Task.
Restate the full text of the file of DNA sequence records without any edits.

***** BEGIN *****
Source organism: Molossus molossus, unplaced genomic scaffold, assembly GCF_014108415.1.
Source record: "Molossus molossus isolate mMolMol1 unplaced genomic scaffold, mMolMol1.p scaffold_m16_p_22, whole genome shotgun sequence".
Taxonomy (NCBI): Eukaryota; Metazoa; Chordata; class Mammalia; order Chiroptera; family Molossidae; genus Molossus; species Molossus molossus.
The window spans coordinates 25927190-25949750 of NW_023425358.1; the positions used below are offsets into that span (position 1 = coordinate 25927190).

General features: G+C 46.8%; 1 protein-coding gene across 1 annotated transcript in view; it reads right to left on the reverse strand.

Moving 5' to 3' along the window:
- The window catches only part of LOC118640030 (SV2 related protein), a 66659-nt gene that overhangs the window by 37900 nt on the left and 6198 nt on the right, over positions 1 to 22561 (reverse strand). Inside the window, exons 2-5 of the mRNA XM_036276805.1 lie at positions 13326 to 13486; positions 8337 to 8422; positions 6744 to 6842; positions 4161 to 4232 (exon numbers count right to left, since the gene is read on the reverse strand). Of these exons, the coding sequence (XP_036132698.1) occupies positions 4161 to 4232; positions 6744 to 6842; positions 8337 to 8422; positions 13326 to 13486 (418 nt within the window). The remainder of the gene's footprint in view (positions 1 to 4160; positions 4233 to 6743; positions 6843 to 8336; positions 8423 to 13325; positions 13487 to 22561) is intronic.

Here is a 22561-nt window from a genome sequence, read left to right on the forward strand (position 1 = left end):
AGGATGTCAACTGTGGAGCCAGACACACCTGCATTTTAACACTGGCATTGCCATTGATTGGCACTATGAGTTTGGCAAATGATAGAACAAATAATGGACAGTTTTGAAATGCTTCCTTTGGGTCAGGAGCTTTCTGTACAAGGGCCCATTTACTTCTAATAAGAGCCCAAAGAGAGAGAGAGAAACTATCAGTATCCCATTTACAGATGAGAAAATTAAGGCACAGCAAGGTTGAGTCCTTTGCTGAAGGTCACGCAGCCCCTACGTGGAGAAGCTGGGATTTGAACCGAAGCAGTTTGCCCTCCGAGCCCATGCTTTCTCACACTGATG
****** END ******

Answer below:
Source organism: Molossus molossus, unplaced genomic scaffold, assembly GCF_014108415.1.
Source record: "Molossus molossus isolate mMolMol1 unplaced genomic scaffold, mMolMol1.p scaffold_m16_p_22, whole genome shotgun sequence".
Taxonomy (NCBI): Eukaryota; Metazoa; Chordata; class Mammalia; order Chiroptera; family Molossidae; genus Molossus; species Molossus molossus.
The window spans coordinates 25927190-25949750 of NW_023425358.1; the positions used below are offsets into that span (position 1 = coordinate 25927190).

General features: G+C 46.8%; 1 protein-coding gene across 1 annotated transcript in view; it reads right to left on the reverse strand.

Moving 5' to 3' along the window:
- The window catches only part of LOC118640030 (SV2 related protein), a 66659-nt gene that overhangs the window by 37900 nt on the left and 6198 nt on the right, over positions 1 to 22561 (reverse strand). Inside the window, exons 2-5 of the mRNA XM_036276805.1 lie at positions 13326 to 13486; positions 8337 to 8422; positions 6744 to 6842; positions 4161 to 4232 (exon numbers count right to left, since the gene is read on the reverse strand). Of these exons, the coding sequence (XP_036132698.1) occupies positions 4161 to 4232; positions 6744 to 6842; positions 8337 to 8422; positions 13326 to 13486 (418 nt within the window). The remainder of the gene's footprint in view (positions 1 to 4160; positions 4233 to 6743; positions 6843 to 8336; positions 8423 to 13325; positions 13487 to 22561) is intronic.

Here is a 22561-nt window from a genome sequence, read left to right on the forward strand (position 1 = left end):
AGGATGTCAACTGTGGAGCCAGACACACCTGCATTTTAACACTGGCATTGCCATTGATTGGCACTATGAGTTTGGCAAATGATAGAACAAATAATGGACAGTTTTGAAATGCTTCCTTTGGGTCAGGAGCTTTCTGTACAAGGGCCCATTTACTTCTAATAAGAGCCCAAAGAGAGAGAGAGAAACTATCAGTATCCCATTTACAGATGAGAAAATTAAGGCACAGCAAGGTTGAGTCCTTTGCTGAAGGTCACGCAGCCCCTACGTGGAGAAGCTGGGATTTGAACCGAAGCAGTTTGCCCTCCGAGCCCATGCTTTCTCACACTGATG